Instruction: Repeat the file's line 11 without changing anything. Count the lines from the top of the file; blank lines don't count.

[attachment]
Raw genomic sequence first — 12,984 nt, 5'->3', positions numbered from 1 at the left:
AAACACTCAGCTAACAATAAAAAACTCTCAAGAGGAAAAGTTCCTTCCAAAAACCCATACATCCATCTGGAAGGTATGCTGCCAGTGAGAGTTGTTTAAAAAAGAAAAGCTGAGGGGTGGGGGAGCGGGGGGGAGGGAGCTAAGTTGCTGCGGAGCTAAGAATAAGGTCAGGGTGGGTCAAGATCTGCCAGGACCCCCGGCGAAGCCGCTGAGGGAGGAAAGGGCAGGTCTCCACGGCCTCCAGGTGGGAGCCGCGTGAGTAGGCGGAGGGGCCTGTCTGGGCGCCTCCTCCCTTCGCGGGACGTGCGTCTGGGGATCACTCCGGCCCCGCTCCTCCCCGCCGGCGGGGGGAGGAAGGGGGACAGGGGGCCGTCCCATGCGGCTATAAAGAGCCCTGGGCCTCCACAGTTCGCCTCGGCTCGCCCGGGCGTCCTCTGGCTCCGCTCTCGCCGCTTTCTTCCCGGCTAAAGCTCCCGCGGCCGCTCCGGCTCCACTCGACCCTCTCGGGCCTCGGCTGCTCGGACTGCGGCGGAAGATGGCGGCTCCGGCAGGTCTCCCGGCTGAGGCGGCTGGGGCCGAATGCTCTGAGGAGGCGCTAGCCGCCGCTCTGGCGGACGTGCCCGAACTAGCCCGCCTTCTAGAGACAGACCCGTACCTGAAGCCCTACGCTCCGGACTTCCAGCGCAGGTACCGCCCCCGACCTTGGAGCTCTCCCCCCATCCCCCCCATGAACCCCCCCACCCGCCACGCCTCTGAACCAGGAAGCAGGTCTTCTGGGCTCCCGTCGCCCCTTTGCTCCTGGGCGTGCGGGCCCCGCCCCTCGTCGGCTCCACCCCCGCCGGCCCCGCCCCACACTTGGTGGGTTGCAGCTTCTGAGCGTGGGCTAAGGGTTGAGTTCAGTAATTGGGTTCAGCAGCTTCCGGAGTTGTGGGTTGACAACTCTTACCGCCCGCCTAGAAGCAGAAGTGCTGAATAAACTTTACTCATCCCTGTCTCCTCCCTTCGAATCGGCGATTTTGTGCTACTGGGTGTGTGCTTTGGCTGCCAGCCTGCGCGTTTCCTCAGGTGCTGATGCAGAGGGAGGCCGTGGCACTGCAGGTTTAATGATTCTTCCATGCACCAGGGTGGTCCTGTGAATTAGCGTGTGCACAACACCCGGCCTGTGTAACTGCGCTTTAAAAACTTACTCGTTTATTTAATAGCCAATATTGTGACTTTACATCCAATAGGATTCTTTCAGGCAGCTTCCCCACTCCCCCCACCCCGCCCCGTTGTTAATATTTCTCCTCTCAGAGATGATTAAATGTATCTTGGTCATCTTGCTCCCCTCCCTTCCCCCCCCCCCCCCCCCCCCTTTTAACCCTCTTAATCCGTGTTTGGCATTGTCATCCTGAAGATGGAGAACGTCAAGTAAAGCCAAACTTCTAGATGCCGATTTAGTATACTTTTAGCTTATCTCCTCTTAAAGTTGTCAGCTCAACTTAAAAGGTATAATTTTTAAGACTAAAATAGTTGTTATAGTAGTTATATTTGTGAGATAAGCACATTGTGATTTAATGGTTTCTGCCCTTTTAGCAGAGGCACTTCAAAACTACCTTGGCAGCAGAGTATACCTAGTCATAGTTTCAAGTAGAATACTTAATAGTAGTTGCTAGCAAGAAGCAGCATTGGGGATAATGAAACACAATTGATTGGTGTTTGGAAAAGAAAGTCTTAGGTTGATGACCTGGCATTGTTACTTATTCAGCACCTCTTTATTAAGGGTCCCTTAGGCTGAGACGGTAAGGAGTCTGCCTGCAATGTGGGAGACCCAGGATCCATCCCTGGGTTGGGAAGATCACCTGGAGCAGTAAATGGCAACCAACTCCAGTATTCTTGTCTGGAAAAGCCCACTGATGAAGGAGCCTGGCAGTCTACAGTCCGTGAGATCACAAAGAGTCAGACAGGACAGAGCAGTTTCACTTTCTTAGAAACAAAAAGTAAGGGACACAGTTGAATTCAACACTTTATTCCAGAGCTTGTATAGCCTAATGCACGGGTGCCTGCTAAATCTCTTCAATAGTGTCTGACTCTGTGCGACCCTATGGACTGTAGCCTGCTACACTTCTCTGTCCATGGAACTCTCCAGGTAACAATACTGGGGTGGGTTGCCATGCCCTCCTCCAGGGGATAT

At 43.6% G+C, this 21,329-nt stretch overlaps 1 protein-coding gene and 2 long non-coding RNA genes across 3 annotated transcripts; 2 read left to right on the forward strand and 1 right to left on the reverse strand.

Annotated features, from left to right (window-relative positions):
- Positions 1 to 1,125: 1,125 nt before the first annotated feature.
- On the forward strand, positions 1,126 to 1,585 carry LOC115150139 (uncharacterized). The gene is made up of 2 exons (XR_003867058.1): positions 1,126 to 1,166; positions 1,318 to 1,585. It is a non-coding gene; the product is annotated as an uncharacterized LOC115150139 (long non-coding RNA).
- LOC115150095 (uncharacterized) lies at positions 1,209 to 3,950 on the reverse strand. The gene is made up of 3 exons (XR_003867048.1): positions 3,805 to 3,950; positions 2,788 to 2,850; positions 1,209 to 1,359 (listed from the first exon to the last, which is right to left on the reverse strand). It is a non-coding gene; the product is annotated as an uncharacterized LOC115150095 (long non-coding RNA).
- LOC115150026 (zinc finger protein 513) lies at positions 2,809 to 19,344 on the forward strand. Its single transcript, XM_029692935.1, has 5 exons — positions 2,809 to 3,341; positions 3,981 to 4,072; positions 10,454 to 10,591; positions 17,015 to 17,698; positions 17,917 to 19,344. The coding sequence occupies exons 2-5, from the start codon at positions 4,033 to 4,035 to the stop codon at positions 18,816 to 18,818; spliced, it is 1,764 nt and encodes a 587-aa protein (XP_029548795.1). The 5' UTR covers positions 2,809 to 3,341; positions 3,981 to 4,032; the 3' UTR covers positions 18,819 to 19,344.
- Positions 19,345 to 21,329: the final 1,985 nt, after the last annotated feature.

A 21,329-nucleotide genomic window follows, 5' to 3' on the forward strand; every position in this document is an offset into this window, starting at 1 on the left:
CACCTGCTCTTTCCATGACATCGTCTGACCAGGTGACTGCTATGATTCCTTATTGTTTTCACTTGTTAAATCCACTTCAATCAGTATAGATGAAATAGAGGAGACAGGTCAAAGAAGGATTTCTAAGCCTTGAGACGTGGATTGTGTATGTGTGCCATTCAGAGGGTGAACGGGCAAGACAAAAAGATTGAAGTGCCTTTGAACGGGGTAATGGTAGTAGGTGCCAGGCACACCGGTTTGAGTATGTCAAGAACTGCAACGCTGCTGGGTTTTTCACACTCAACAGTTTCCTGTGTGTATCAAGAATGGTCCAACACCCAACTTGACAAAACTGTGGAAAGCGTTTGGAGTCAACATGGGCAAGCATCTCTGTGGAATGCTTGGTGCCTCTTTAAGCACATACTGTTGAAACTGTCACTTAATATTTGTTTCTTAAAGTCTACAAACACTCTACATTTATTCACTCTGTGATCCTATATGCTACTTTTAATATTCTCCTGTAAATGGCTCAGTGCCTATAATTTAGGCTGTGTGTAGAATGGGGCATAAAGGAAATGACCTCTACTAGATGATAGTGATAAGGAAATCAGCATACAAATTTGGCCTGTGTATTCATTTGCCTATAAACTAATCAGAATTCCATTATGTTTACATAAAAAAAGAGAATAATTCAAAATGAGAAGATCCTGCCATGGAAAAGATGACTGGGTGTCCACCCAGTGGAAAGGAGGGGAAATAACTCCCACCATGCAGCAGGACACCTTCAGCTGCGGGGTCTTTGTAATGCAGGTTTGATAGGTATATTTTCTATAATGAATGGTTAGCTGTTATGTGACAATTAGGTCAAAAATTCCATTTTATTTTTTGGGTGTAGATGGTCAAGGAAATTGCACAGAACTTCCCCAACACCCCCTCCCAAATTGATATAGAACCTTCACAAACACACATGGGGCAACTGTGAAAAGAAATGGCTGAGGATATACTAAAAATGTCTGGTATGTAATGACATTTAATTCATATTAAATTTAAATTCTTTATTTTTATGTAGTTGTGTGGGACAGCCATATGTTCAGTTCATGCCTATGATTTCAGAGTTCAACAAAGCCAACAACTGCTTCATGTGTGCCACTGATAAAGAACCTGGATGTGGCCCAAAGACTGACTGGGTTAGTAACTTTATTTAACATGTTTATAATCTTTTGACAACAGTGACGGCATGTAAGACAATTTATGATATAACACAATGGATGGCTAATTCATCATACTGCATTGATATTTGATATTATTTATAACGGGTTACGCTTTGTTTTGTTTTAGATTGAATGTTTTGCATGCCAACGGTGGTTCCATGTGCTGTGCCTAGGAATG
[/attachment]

CACCTGCTCTTTCCATGACATCGTCTGACCAGGTGACTGCTATGATTCCTTATTGTTTTCACTTGTTAAATCCACTTCAATCAGTATAGATGAAATAGAGGAGACAGGTCAAAGAAGGATTTCTAAGCCTTGAGACGTGGATTGTGTATGTGTGCCATTCAGAGGGTGAACGGGCAAGACAAAAAGATTGAAGTGCCTTTGAACGGGGTAATGGTAGTAGGTGCCAGGCACACCGGTTTGAGTATGTCAAGAACTGCAACGCTGCTGGGTTTTTCACACTCAACAGTTTCCTGTGTGTATCAAGAATGGTCCAACACCCAACTTGACAAAACTGTGGAAAGCGTTTGGAGTCAACATGGGCAAGCATCTCTGTGGAATGCTTGGTGCCTCTTTAAGCACATACTGTTGAAACTGTCACTTAATATTTGTTTCTTAAAGTCTACAAACACTCTACATTTATTCACTCTGTGATCCTATATGCTACTTTTAATATTCTCCTGTAAATGGCTCAGTGCCTATAATTTAGGCTGTGTGTAGAATGGGGCATAAAGGAAATGACCTCTACTAGATGATAGTGATAAGGAAATCAGCATACAAATTTGGCCTGTGTATTCATTTGCCTATAAACTAATCAGAATTCCATTATGTTTACATAAAAAAAGAGAATAATTCAAAATGAGAAGATCCTGCCATGGAAAAGATGACTGGGTGTCCACCCAGTGGAAAGGAGGGGAAATAACTCCCACCATGCAGCAGGACACCTTCAGCTGCGGGGTCTTTGTAATGCAGGTTTGATAGGTATATTTTCTATAATGAATGGTTAGCTGTTATGTGACAATTAGGTCAAAAATTCCATTTTATTTTTTGGGTGTAGATGGTCAAGGAAATTGCACAGAACTTCCCCAACACCCCCTCCCAAATTGATATAGAACCTTCACAAACACACATGGGGCAACTGTGAAAAGAAATGGCTGAGGATATACTAAAAATGTCTGGTATGTAATGACATTTAATTCATATTAAATTTAAATTCTTTATTTTTATGTAGTTGTGTGGGACAGCCATATGTTCAGTTCATGCCTATGATTTCAGAGTTCAACAAAGCCAACAACTGCTTCATGTGTGCCACTGATAAAGAACCTGGATGTGGCCCAAAGACTGACTGGGTTAGTAACTTTATTTAACATGTTTATAATCTTTTGACAACAGTGACGGCATGTAAGACAATTTATGATATAACACAATGGATGGCTAATTCATCATACTGCATTGATATTTGATATTATTTATAACGGGTTACGCTTTGTTTTGTTTTAGATTGAATGTTTTGCATGCCAACGGTGGTTCCATGTGCTGTGCCTAGGAATG